A Product examiner needs:
- to be observant, with an eye for detail
- good communication skills
- the ability to analyse and solve problems
- a logical and methodical approach to work
Product examiners are often based in an office, laboratory or workshop. However, they will often visit the production floor or storage facility to collect samples or check production processes. Production areas are often noisy and may be hot and dusty as well. Many workplaces will use heavy machinery and strict safety guidelines must be followed to avoid injury. Product examiners must also take care when working in a laboratory, particularly if working with chemicals. In many cases protective clothing must be worn, which may include, safety glasses, ear muffs, lab coats, high visibility clothing, hard hats and/or gloves, depending on the specific work environment. Many manufacturing plants operate 24-hours a day, 7 days a week, meaning quality controllers often work shifts, which may include working nights and on weekends.
On average, product examiners, classified under product quality controllers, can expect to earn between $1 000 and $1 250 per week ($52 000 and $64 999 per year), depending on the organisation they work for, and their level of experience. As a product examiner develops their skills, their earning potential will generally increase.
Product examiners use a variety of tools and technologies, depending on the tests they carry out and the products they are examining. They may use a range of laboratory equipment to test factors such as chemical composition, nutritional value, the presence of toxins and electrical conductivity and/or insulation. They also check the dimensions and weights of products using sensitive scales and measuring equipment. Many tests are automated, allowing a greater volume of samples to be tested in a shorter period. Product examiners will need to be familiar with computers both to run these tests and to compile reports detailing their findings.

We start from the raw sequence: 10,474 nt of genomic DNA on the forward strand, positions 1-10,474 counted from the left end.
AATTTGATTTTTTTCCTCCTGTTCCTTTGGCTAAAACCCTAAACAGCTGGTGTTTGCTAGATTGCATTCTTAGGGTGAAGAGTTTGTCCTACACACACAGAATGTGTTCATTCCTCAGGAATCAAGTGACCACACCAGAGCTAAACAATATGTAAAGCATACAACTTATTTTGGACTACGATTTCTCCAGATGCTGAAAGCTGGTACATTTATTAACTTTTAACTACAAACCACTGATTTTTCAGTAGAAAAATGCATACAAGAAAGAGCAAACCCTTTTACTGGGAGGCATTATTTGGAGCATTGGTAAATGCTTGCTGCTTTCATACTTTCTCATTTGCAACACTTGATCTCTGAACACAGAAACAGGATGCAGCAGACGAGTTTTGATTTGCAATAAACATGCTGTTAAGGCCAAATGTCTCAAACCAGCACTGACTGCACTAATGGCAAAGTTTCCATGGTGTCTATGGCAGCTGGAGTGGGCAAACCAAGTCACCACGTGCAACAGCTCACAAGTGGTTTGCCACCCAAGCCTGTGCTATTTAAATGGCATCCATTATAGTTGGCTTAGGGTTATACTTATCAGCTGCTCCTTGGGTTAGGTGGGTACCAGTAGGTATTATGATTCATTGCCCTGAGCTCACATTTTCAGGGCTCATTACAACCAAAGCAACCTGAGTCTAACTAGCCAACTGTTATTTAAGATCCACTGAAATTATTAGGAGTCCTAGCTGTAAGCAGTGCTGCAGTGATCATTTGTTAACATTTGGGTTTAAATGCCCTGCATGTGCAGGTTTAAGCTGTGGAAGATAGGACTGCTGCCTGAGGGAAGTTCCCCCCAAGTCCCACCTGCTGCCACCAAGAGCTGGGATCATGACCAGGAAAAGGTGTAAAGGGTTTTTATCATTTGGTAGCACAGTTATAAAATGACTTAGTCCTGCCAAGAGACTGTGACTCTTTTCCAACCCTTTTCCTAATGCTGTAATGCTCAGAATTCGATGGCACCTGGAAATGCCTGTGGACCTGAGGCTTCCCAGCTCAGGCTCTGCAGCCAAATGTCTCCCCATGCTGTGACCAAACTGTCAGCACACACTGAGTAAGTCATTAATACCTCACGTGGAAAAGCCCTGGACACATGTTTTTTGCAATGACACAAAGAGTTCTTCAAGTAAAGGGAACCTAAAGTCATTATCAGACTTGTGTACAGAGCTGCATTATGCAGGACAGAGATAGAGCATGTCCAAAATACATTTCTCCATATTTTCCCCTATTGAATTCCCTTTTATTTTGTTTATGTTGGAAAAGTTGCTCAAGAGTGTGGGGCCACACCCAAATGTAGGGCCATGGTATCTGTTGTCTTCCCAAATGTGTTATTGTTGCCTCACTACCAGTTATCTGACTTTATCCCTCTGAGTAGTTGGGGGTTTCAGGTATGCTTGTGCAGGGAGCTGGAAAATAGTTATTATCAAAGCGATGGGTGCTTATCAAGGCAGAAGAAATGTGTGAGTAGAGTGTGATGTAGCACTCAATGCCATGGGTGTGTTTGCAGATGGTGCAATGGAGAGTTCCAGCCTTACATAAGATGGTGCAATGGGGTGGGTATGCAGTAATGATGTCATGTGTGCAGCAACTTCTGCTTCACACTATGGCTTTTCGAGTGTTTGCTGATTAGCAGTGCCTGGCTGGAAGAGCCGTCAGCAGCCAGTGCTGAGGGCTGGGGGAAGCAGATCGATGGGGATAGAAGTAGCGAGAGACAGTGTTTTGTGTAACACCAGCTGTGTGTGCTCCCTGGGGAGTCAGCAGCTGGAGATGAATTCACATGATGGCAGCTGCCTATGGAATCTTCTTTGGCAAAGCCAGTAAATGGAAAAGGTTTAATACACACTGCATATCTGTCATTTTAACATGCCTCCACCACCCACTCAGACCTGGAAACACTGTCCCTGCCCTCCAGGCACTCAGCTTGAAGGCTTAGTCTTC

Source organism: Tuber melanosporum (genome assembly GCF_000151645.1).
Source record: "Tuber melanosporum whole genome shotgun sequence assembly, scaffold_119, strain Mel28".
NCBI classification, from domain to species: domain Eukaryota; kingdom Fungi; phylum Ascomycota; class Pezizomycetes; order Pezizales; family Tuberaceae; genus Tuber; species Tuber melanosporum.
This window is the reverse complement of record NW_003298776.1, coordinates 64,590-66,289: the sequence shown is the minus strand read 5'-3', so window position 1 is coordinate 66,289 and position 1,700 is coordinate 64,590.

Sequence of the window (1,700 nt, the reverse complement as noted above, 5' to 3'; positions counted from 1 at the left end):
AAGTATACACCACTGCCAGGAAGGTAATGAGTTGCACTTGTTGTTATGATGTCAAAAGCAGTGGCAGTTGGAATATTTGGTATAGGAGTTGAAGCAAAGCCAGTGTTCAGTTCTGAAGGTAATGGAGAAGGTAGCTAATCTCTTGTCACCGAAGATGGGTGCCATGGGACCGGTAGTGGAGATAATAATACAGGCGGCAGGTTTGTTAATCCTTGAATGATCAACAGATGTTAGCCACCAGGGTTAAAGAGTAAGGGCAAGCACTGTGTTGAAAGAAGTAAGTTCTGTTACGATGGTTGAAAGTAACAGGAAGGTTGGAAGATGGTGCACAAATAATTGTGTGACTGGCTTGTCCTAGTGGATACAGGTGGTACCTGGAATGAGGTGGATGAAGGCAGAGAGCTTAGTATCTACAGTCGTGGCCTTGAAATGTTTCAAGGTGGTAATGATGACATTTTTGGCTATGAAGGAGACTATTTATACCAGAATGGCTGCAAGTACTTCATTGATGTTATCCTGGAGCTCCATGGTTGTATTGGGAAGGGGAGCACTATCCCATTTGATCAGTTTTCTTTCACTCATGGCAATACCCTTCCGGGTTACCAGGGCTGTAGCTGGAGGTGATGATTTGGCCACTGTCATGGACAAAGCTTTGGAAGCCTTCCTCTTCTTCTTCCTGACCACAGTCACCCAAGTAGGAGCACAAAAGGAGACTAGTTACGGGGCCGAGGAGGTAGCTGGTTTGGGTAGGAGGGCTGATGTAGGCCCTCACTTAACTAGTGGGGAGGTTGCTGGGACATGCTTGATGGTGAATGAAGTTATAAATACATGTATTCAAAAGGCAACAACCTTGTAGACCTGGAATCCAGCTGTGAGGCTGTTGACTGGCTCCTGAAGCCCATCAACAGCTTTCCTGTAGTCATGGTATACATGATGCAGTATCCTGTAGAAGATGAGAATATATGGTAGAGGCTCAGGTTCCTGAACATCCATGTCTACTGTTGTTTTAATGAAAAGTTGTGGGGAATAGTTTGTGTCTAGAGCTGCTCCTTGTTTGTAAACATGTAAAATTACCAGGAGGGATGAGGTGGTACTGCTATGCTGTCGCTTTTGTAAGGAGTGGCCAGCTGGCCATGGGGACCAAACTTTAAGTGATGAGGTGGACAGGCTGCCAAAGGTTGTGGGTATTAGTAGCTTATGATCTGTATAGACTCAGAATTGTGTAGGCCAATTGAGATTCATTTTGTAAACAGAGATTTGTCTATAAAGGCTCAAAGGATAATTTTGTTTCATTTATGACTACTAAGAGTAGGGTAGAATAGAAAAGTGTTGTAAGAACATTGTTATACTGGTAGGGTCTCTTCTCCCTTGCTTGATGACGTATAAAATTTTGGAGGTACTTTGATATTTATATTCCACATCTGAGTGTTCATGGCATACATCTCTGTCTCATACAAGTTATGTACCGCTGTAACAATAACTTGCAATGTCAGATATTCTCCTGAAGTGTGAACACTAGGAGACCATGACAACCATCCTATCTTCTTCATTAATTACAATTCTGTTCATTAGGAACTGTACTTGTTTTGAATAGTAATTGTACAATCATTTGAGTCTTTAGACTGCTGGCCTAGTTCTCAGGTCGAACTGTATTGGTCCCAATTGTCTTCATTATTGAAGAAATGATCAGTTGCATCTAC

You can work as a product examiner without any formal qualifications and get training on the job. However, it may improve your employment prospects if you complete a qualification relevant to the field or industry in which you wish to work.
Many product examiners will have significant practical experience working on the production line, often as a machine operator or factory worker, manufacturing the products they inspect. Other product examiners may approach this occupation by working in a laboratory.
The Diploma of Quality Auditing is offered at TAFE Colleges and other registered training organisations throughout Western Australia.
You can complete a traineeship. The quality assurance officer traineeship usually takes 24 months to complete.
Apprenticeships and traineeships
As an apprentice or trainee, you enter into a formal training contract with an employer. You spend most of your time working and learning practical skills on the job and you spend some time undertaking structured training with a registered training provider of your choice. They will assess your skills and when you are competent in all areas, you will be awarded a nationally recognised qualification.
If you are still at school you can access an apprenticeship through your school. You generally start your school based apprenticeship by attending school three days a week, spending one day at a registered training organisation and one day at work. Talk to your school's VET Co-ordinator to start your training now through VET in Schools. If you get a full-time apprenticeship you can apply to leave school before reaching the school leaving age.
If you are no longer at school you can apply for an apprenticeship or traineeship and get paid while you learn and work.
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If you think you already have some of the skills or competencies, obtained either through non-formal or informal learning, you may be able to gain credit through recognition of prior learning.